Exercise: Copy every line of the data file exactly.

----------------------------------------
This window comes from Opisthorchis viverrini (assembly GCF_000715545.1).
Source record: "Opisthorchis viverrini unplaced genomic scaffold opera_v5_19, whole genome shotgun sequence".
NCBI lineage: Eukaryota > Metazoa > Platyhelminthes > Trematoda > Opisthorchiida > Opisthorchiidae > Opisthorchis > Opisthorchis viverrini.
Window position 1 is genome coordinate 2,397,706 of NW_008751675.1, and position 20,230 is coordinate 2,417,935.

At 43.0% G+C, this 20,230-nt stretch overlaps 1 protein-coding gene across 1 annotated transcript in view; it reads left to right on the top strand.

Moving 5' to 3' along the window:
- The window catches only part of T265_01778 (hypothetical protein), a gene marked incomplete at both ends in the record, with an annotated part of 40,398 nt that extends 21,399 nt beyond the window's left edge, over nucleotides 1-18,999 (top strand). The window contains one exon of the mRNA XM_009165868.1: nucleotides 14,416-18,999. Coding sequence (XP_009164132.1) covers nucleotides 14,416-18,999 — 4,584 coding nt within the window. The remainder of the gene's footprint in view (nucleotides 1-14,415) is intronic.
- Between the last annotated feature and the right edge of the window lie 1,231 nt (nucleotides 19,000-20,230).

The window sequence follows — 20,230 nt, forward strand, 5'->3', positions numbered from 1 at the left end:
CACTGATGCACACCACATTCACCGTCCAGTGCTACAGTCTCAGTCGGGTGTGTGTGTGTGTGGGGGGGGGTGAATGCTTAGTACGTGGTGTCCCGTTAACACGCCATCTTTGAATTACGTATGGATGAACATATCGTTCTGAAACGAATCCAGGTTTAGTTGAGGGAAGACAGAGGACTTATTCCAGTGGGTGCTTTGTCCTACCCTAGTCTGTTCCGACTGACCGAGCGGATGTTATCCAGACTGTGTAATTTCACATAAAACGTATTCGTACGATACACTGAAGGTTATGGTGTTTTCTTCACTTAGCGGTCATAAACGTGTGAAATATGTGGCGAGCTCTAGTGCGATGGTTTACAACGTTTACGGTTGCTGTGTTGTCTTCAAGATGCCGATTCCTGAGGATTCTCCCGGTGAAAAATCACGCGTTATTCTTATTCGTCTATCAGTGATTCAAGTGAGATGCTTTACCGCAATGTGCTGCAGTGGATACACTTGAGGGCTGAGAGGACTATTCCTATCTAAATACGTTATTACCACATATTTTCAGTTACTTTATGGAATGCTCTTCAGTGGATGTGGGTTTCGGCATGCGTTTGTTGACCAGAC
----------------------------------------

This window comes from Opisthorchis viverrini (assembly GCF_000715545.1).
Source record: "Opisthorchis viverrini unplaced genomic scaffold opera_v5_19, whole genome shotgun sequence".
NCBI lineage: Eukaryota > Metazoa > Platyhelminthes > Trematoda > Opisthorchiida > Opisthorchiidae > Opisthorchis > Opisthorchis viverrini.
Window position 1 is genome coordinate 2,397,706 of NW_008751675.1, and position 20,230 is coordinate 2,417,935.

At 43.0% G+C, this 20,230-nt stretch overlaps 1 protein-coding gene across 1 annotated transcript in view; it reads left to right on the top strand.

Moving 5' to 3' along the window:
- The window catches only part of T265_01778 (hypothetical protein), a gene marked incomplete at both ends in the record, with an annotated part of 40,398 nt that extends 21,399 nt beyond the window's left edge, over nucleotides 1-18,999 (top strand). The window contains one exon of the mRNA XM_009165868.1: nucleotides 14,416-18,999. Coding sequence (XP_009164132.1) covers nucleotides 14,416-18,999 — 4,584 coding nt within the window. The remainder of the gene's footprint in view (nucleotides 1-14,415) is intronic.
- Between the last annotated feature and the right edge of the window lie 1,231 nt (nucleotides 19,000-20,230).

The window sequence follows — 20,230 nt, forward strand, 5'->3', positions numbered from 1 at the left end:
CACTGATGCACACCACATTCACCGTCCAGTGCTACAGTCTCAGTCGGGTGTGTGTGTGTGTGGGGGGGGGTGAATGCTTAGTACGTGGTGTCCCGTTAACACGCCATCTTTGAATTACGTATGGATGAACATATCGTTCTGAAACGAATCCAGGTTTAGTTGAGGGAAGACAGAGGACTTATTCCAGTGGGTGCTTTGTCCTACCCTAGTCTGTTCCGACTGACCGAGCGGATGTTATCCAGACTGTGTAATTTCACATAAAACGTATTCGTACGATACACTGAAGGTTATGGTGTTTTCTTCACTTAGCGGTCATAAACGTGTGAAATATGTGGCGAGCTCTAGTGCGATGGTTTACAACGTTTACGGTTGCTGTGTTGTCTTCAAGATGCCGATTCCTGAGGATTCTCCCGGTGAAAAATCACGCGTTATTCTTATTCGTCTATCAGTGATTCAAGTGAGATGCTTTACCGCAATGTGCTGCAGTGGATACACTTGAGGGCTGAGAGGACTATTCCTATCTAAATACGTTATTACCACATATTTTCAGTTACTTTATGGAATGCTCTTCAGTGGATGTGGGTTTCGGCATGCGTTTGTTGACCAGAC